Face To Face With The Masters
Any citizen of the galaxy may be summoned to answer to the Jedi Council. Here you may read the transcripts of such sessions.
Cellblock 1138 - 1997-1999 - 2000 - 2002 - 2003+
Rebecca Moesta Anderson
Name: Rebecca Moesta Anderson
Aliases: Rebecca Moesta; "Becca"; "Reb"
Species: Yes-how did you know? Did you see the movie?
Homeworld: Still shopping around for one
Weapon of Choice: Verbiage
Vehicle of Choice: Dragon
Political Affiliation: Depends on who's asking . . .
We've abandoned our usual format of having Star Wars Characters
interviewing the authors because, well, we couldn't think of anything really good! So,
without further ado, here's Rebecca Moesta!
TheForce.net: Women's roles in the Star Wars Universe have, until
recently, been rather limited. How are you expanding their roles with the Young Jedi
Knights series and what characteristics are you trying to give them?
REBECCA: I'm trying to pass on to these characters the things I
would have taught a daughter, if I'd had one: Be yourself. Women can be good leaders or
mechanics or fighters or whatever, but they don't have to be just like men to do that. I
try to make sure that each character has a good mix of strengths and weaknesses--though
not necessarily the mixes we'd expect in our own Western societies.
TheForce.net: The Young Jedi Knights series is geared toward younger
audiences. How do you stay in touch with what they are interested in?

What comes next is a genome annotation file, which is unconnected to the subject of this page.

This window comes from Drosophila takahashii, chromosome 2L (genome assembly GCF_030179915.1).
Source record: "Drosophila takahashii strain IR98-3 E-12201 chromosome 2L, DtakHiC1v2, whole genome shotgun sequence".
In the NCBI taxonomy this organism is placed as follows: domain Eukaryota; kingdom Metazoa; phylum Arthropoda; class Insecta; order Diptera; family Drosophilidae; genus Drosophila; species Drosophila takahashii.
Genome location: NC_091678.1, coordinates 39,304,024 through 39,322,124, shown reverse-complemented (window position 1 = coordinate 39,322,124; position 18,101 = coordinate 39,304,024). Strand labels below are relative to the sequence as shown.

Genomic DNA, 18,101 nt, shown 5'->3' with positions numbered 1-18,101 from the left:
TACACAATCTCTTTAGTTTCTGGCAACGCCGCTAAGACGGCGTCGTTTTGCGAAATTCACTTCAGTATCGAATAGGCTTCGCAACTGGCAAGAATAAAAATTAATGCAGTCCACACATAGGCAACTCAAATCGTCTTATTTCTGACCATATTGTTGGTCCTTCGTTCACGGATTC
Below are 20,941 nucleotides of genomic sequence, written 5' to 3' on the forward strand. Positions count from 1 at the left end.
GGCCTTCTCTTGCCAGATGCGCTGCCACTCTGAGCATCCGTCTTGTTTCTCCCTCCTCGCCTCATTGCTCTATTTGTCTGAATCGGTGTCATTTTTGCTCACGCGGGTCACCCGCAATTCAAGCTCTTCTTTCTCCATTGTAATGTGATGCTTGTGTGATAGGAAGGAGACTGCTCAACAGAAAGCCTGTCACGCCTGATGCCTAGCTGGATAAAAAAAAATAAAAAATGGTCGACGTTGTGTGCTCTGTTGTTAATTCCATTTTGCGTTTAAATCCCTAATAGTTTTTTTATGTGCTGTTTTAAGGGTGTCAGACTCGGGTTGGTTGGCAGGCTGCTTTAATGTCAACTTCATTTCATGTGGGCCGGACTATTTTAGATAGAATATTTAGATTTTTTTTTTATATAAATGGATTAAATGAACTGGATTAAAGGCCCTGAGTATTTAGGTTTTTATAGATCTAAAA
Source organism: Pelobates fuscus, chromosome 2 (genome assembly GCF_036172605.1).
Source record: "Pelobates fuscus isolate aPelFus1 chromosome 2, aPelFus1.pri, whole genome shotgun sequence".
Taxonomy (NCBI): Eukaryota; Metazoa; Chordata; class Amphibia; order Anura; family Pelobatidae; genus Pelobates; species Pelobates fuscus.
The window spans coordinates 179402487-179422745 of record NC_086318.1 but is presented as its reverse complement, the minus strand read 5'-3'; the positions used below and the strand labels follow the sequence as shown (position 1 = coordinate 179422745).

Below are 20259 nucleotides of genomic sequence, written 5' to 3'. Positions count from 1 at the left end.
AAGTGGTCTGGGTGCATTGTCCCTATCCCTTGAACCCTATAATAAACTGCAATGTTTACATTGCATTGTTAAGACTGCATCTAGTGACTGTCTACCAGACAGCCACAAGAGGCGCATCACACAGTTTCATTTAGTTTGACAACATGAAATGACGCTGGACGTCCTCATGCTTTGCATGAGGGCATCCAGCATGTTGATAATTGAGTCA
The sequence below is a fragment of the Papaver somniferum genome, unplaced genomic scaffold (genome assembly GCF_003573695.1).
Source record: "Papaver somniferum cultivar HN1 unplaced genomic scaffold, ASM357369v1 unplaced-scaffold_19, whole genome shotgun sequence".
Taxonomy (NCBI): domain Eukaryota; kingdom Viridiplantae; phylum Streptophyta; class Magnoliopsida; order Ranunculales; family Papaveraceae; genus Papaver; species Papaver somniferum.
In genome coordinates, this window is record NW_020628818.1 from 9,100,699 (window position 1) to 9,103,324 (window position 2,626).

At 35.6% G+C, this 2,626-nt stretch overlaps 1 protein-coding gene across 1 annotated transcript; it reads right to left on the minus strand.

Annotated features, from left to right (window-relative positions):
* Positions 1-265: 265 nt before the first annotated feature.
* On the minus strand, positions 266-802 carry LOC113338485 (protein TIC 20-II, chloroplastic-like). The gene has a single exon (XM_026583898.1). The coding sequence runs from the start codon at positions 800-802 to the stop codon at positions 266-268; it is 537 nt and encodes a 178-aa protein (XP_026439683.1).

REBECCA: I have a son, nieces and nephews, friends who have
teenagers, friends who are teenagers, etc. I talk to them and try to find out what they
think about. We also have fans who occasionally give us tips on the psychology of teens.
TheForce.net: You had at one time expressed interest in doing a
Young Jedi Knights Cartoon Series, but that idea was set aside by Lucasfilm. Can you
explain what went on?
REBECCA: A Fox children's TV executive brought up the possibility of
doing YJK as a cartoon, but when Kevin and I approached Lucasfilm on the topic, we were
told that no TV shows or movies in the Star Wars universe could be approved until after
the new movies come out.
TheForce.net: You have another Pop-Up book coming out about Jabba's
palace. Can you tell us about it and will it have more pop up's than the last one?
REBECCA: The upcoming book is the Jabba's Palace Pop-Up Book, due
out in October 1996. The story focuses on one of Jabba's hapless guards who is asked to